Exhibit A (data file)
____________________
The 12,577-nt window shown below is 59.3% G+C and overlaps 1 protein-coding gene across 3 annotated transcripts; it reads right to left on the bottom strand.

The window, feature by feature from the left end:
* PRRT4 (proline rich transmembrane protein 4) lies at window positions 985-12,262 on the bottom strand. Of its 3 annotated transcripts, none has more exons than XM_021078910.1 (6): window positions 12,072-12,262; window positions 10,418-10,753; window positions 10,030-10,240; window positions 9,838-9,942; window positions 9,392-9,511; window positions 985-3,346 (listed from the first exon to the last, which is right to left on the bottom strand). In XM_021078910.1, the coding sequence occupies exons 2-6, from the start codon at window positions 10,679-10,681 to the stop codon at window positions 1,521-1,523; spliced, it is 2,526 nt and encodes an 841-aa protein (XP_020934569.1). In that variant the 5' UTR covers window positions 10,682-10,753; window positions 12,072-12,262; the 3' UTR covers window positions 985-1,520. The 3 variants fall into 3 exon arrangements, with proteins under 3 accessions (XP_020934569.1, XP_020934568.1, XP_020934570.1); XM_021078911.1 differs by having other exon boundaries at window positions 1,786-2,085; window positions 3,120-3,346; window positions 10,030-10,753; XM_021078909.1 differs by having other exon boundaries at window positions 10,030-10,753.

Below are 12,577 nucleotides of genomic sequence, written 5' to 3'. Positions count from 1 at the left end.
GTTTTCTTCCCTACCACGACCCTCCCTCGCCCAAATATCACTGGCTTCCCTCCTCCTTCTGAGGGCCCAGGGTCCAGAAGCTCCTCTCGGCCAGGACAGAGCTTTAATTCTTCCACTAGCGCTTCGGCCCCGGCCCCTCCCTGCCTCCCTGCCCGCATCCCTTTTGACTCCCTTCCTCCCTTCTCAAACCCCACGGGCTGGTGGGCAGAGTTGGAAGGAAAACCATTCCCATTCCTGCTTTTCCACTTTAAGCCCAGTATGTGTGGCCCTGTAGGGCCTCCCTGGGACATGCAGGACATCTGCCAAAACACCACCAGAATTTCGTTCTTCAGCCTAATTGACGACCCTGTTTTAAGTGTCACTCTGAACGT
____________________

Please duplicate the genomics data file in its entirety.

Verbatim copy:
The 12,577-nt window shown below is 59.3% G+C and overlaps 1 protein-coding gene across 3 annotated transcripts; it reads right to left on the bottom strand.

The window, feature by feature from the left end:
* PRRT4 (proline rich transmembrane protein 4) lies at window positions 985-12,262 on the bottom strand. Of its 3 annotated transcripts, none has more exons than XM_021078910.1 (6): window positions 12,072-12,262; window positions 10,418-10,753; window positions 10,030-10,240; window positions 9,838-9,942; window positions 9,392-9,511; window positions 985-3,346 (listed from the first exon to the last, which is right to left on the bottom strand). In XM_021078910.1, the coding sequence occupies exons 2-6, from the start codon at window positions 10,679-10,681 to the stop codon at window positions 1,521-1,523; spliced, it is 2,526 nt and encodes an 841-aa protein (XP_020934569.1). In that variant the 5' UTR covers window positions 10,682-10,753; window positions 12,072-12,262; the 3' UTR covers window positions 985-1,520. The 3 variants fall into 3 exon arrangements, with proteins under 3 accessions (XP_020934569.1, XP_020934568.1, XP_020934570.1); XM_021078911.1 differs by having other exon boundaries at window positions 1,786-2,085; window positions 3,120-3,346; window positions 10,030-10,753; XM_021078909.1 differs by having other exon boundaries at window positions 10,030-10,753.

Below are 12,577 nucleotides of genomic sequence, written 5' to 3'. Positions count from 1 at the left end.
GTTTTCTTCCCTACCACGACCCTCCCTCGCCCAAATATCACTGGCTTCCCTCCTCCTTCTGAGGGCCCAGGGTCCAGAAGCTCCTCTCGGCCAGGACAGAGCTTTAATTCTTCCACTAGCGCTTCGGCCCCGGCCCCTCCCTGCCTCCCTGCCCGCATCCCTTTTGACTCCCTTCCTCCCTTCTCAAACCCCACGGGCTGGTGGGCAGAGTTGGAAGGAAAACCATTCCCATTCCTGCTTTTCCACTTTAAGCCCAGTATGTGTGGCCCTGTAGGGCCTCCCTGGGACATGCAGGACATCTGCCAAAACACCACCAGAATTTCGTTCTTCAGCCTAATTGACGACCCTGTTTTAAGTGTCACTCTGAACGT